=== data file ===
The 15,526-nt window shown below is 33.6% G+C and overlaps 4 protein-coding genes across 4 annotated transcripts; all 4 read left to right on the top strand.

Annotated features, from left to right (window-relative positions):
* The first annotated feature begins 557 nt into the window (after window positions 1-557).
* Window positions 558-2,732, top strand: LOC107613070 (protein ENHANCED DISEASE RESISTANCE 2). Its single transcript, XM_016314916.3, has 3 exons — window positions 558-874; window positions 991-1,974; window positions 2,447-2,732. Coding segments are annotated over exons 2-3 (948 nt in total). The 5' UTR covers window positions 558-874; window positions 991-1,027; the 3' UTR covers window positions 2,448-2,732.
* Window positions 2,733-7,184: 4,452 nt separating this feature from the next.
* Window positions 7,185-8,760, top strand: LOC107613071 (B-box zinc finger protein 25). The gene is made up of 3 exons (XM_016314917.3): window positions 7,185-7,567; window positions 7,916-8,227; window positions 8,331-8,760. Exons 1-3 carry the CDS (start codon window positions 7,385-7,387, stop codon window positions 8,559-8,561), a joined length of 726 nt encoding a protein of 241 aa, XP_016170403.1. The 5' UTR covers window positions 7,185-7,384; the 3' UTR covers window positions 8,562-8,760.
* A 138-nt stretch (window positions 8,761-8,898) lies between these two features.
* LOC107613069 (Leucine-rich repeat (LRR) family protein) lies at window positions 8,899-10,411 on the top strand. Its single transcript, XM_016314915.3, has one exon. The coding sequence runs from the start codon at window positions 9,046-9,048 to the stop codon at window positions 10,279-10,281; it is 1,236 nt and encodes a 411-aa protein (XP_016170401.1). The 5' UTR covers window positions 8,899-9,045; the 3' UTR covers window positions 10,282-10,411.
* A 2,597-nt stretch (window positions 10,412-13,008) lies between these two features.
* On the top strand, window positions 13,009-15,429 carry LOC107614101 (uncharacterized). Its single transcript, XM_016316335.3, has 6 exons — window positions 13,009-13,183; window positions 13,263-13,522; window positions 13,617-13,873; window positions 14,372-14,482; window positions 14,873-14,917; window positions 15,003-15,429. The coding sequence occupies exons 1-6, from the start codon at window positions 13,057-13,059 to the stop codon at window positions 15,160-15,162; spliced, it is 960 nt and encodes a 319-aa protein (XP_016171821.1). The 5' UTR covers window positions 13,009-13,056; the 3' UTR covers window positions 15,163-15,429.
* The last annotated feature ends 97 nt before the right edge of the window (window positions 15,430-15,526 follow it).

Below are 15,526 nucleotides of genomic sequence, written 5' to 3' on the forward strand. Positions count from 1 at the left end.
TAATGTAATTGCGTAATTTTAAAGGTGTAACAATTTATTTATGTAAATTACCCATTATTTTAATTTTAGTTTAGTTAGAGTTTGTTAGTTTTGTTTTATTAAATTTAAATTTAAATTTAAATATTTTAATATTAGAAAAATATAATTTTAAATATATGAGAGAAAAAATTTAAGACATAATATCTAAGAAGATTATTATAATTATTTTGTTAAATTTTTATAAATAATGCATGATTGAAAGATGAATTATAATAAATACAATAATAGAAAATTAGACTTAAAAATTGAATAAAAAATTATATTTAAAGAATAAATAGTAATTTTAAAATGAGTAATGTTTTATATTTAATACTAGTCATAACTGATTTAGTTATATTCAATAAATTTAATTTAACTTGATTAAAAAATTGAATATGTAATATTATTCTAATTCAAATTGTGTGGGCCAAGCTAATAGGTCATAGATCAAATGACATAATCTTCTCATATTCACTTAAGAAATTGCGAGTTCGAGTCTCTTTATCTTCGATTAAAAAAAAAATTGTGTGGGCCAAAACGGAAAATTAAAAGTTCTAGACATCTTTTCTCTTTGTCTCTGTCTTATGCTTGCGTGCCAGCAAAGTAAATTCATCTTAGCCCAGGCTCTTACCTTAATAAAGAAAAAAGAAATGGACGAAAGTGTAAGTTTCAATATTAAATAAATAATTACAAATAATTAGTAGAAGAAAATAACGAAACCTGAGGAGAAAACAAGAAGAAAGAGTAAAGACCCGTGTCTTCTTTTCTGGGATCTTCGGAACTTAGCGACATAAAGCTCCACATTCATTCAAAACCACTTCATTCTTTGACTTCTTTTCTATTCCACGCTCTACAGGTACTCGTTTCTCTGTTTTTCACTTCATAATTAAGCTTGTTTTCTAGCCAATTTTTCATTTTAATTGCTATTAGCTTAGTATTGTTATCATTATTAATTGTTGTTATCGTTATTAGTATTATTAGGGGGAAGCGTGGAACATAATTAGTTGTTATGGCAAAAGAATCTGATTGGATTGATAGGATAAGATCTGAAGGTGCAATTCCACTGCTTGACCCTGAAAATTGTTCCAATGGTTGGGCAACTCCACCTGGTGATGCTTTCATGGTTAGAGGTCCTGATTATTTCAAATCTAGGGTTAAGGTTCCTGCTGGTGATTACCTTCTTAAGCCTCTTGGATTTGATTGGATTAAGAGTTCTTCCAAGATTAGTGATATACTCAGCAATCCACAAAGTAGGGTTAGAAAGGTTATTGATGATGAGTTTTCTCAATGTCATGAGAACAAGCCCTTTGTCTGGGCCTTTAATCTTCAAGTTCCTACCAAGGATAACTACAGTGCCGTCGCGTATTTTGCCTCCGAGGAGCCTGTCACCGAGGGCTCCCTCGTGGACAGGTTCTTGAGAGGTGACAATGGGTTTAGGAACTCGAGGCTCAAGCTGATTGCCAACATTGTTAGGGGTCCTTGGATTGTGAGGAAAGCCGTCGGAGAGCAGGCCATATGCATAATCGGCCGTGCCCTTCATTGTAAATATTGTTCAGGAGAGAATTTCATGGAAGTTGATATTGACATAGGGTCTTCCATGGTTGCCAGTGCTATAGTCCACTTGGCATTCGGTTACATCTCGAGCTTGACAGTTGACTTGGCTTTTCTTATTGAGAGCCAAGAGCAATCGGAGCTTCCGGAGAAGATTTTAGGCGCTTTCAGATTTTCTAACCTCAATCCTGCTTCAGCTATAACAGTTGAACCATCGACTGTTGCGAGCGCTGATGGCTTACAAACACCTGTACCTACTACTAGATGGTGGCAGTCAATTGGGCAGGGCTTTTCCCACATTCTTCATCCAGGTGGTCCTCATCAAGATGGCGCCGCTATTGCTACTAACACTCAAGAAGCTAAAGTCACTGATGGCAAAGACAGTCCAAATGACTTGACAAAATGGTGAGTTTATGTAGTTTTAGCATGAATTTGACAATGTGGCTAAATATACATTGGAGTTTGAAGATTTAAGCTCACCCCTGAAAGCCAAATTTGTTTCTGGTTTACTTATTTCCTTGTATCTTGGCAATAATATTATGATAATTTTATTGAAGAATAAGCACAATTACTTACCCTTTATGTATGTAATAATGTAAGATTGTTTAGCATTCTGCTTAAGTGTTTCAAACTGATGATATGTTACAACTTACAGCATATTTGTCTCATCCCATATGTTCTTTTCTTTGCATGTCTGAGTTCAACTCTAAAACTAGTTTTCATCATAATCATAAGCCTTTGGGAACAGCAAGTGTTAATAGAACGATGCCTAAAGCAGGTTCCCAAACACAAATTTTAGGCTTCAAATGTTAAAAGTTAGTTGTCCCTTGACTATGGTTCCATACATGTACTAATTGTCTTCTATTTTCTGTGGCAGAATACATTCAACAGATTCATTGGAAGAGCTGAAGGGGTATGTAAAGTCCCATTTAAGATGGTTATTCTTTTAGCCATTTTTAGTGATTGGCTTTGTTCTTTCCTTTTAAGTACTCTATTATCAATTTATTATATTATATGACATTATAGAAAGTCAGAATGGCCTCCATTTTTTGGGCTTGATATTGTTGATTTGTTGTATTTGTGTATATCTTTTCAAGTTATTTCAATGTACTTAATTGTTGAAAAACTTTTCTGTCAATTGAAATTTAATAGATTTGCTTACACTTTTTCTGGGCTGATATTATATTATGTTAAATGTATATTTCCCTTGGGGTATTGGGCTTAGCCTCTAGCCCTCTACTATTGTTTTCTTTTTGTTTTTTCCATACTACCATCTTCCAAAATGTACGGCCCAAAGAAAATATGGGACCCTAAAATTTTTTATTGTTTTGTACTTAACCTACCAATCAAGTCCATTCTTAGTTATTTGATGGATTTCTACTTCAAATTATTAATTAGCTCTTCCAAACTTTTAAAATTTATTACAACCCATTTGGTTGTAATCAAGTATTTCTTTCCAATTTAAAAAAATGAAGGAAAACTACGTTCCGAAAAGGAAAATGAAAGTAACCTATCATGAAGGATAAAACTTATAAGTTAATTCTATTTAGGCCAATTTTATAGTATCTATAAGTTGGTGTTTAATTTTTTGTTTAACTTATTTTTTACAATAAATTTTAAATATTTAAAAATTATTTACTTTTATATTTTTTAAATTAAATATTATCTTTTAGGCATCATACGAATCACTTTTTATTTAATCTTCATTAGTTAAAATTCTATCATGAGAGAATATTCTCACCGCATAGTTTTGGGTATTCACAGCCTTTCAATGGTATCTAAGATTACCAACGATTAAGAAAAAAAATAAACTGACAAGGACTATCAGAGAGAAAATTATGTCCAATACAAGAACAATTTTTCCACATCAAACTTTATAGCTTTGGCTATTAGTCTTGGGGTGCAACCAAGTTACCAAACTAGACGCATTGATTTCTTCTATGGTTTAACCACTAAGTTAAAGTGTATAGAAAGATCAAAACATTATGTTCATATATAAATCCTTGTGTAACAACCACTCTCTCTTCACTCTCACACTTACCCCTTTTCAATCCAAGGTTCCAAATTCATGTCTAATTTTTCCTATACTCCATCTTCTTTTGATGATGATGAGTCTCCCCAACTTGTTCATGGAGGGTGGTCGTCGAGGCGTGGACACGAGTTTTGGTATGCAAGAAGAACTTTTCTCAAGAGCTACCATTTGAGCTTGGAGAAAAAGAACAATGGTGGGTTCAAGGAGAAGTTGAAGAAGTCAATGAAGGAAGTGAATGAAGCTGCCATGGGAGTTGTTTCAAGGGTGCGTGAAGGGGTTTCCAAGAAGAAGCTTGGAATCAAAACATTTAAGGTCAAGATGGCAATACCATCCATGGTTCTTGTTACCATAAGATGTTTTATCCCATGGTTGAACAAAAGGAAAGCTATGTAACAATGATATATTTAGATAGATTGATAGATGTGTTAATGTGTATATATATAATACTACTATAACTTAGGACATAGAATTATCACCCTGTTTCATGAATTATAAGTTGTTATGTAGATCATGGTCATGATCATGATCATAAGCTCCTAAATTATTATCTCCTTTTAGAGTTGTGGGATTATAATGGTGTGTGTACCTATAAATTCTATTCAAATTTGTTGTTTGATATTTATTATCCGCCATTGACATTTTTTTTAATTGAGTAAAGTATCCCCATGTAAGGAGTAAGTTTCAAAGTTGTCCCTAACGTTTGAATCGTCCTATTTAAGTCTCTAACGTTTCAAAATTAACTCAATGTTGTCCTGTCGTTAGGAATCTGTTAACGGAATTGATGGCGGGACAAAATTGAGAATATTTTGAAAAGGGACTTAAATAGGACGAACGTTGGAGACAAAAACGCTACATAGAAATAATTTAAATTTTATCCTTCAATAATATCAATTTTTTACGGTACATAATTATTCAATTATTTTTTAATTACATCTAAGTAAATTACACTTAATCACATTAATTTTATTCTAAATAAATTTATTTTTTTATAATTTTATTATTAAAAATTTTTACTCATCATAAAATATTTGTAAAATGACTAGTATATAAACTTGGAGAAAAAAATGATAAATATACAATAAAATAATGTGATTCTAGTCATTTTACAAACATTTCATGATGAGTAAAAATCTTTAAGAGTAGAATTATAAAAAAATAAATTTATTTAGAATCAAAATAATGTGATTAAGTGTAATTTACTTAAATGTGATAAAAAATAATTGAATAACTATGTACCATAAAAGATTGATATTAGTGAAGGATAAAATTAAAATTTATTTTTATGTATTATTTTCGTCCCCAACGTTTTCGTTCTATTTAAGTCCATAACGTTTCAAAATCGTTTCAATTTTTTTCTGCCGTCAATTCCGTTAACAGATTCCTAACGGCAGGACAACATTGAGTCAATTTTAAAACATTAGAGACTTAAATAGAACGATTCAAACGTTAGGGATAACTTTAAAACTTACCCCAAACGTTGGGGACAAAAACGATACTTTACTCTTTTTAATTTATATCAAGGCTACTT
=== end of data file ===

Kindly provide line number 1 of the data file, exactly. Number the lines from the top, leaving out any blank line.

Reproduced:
The 15,526-nt window shown below is 33.6% G+C and overlaps 4 protein-coding genes across 4 annotated transcripts; all 4 read left to right on the top strand.